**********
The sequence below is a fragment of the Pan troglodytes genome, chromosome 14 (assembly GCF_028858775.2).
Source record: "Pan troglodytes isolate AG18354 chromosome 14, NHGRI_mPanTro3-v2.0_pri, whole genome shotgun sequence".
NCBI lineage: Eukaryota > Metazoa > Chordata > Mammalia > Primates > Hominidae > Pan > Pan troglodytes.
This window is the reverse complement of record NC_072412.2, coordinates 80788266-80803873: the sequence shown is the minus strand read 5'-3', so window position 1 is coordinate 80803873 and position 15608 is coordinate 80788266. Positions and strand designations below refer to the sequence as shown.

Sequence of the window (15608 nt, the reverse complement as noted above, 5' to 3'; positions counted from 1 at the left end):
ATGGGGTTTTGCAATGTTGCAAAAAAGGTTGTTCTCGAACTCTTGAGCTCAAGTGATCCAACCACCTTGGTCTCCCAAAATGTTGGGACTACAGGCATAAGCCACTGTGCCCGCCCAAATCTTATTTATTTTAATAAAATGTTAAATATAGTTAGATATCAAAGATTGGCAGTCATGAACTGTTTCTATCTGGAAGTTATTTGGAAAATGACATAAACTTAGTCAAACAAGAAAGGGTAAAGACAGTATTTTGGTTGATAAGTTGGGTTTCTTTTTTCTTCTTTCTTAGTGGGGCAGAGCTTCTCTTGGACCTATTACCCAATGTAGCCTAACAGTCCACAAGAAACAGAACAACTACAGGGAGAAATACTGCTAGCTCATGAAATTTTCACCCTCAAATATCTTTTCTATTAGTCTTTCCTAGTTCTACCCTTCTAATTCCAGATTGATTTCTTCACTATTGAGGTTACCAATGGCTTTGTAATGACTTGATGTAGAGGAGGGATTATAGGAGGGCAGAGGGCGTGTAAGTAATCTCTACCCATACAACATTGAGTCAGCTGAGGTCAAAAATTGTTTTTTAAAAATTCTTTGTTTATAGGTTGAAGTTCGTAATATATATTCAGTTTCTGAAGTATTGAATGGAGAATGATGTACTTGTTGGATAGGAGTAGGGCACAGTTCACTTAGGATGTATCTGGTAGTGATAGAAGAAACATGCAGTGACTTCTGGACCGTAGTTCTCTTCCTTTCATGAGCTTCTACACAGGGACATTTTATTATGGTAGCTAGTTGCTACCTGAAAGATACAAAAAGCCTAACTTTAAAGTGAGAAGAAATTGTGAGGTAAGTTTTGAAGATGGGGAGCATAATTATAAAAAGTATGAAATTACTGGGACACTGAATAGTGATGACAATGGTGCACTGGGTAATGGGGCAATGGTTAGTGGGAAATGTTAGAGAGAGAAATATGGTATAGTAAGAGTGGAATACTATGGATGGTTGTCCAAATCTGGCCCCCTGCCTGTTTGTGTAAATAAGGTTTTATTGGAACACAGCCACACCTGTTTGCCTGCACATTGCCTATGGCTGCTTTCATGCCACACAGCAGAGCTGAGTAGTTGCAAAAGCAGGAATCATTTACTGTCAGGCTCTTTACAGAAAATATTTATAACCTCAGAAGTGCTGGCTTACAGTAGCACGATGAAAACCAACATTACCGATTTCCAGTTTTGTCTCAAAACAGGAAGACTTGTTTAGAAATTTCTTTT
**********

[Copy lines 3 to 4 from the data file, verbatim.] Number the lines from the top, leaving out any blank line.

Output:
NCBI lineage: Eukaryota > Metazoa > Chordata > Mammalia > Primates > Hominidae > Pan > Pan troglodytes.
This window is the reverse complement of record NC_072412.2, coordinates 80788266-80803873: the sequence shown is the minus strand read 5'-3', so window position 1 is coordinate 80803873 and position 15608 is coordinate 80788266. Positions and strand designations below refer to the sequence as shown.